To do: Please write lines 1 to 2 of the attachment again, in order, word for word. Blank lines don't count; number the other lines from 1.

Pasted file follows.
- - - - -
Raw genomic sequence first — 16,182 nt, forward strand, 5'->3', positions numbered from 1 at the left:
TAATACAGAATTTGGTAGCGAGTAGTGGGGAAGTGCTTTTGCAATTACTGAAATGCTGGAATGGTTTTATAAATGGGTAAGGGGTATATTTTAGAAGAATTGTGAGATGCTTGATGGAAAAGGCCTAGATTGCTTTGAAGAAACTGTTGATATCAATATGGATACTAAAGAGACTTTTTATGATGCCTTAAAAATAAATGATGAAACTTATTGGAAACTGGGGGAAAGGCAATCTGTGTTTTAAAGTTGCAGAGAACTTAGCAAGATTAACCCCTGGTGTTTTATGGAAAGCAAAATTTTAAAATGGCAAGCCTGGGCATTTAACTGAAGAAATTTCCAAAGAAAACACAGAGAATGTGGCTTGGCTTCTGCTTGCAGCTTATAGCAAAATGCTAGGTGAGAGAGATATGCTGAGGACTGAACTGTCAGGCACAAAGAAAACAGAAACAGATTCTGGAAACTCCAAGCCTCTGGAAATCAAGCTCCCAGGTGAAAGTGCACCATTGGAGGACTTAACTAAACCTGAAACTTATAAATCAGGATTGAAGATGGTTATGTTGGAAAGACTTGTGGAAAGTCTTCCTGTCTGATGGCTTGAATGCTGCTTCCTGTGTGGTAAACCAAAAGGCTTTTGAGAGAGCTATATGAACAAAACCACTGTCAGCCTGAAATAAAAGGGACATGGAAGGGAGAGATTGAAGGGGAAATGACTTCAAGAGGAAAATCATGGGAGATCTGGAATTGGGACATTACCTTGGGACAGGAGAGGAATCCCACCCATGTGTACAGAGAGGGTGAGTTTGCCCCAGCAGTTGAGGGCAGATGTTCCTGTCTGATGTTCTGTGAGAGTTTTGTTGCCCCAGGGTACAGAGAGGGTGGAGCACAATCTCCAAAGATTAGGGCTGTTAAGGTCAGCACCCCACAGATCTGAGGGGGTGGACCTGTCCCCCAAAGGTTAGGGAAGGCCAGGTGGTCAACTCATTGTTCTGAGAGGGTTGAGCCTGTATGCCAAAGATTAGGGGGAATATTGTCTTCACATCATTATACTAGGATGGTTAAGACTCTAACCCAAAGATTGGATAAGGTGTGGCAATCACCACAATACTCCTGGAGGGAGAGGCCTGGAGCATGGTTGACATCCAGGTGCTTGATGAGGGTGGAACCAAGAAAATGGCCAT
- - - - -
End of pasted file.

Raw genomic sequence first — 16,182 nt, forward strand, 5'->3', positions numbered from 1 at the left:
TAATACAGAATTTGGTAGCGAGTAGTGGGGAAGTGCTTTTGCAATTACTGAAATGCTGGAATGGTTTTATAAATGGGTAAGGGGTATATTTTAGAAGAATTGTGAGATGCTTGATGGAAAAGGCCTAGATTGCTTTGAAGAAACTGTTGATATCAATATGGATACTAAAGAGACTTTTTATGATGCCTTAAAAATAAATGATGAAACTTATTGGAAACTGGGGGAAAGGCAATCTGTGTTTTAAAGTTGCAGAGAACTTAGCAAGATTAACCCCTGGTGTTTTATGGAAAGCAAAATTTTAAAATGGCAAGCCTGGGCATTTAACTGAAGAAATTTCCAAAGAAAACACAGAGAATGTGGCTTGGCTTCTGCTTGCAGCTTATAGCAAAATGCTAGGTGAGAGAGATATGCTGAGGACTGAACTGTCAGGCACAAAGAAAACAGAAACAGATTCTGGAAACTCCAAGCCTCTGGAAATCAAGCTCCCAGGTGAAAGTGCACCATTGGAGGACTTAACTAAACCTGAAACTTATAAATCAGGATTGAAGATGGTTATGTTGGAAAGACTTGTGGAAAGTCTTCCTGTCTGATGGCTTGAATGCTGCTTCCTGTGTGGTAAACCAAAAGGCTTTTGAGAGAGCTATATGAACAAAACCACTGTCAGCCTGAAATAAAAGGGACATGGAAGGGAGAGATTGAAGGGGAAATGACTTCAAGAGGAAAATCATGGGAGATCTGGAATTGGGACATTACCTTGGGACAGGAGAGGAATCCCACCCATGTGTACAGAGAGGGTGAGTTTGCCCCAGCAGTTGAGGGCAGATGTTCCTGTCTGATGTTCTGTGAGAGTTTTGTTGCCCCAGGGTACAGAGAGGGTGGAGCACAATCTCCAAAGATTAGGGCTGTTAAGGTCAGCACCCCACAGATCTGAGGGGGTGGACCTGTCCCCCAAAGGTTAGGGAAGGCCAGGTGGTCAACTCATTGTTCTGAGAGGGTTGAGCCTGTATGCCAAAGATTAGGGGGAATATTGTCTTCACATCATTATACTAGGATGGTTAAGACTCTAACCCAAAGATTGGATAAGGTGTGGCAATCACCACAATACTCCTGGAGGGAGAGGCCTGGAGCATGGTTGACATCCAGGTGCTTGATGAGGGTGGAACCAAGAAAATGGCCAT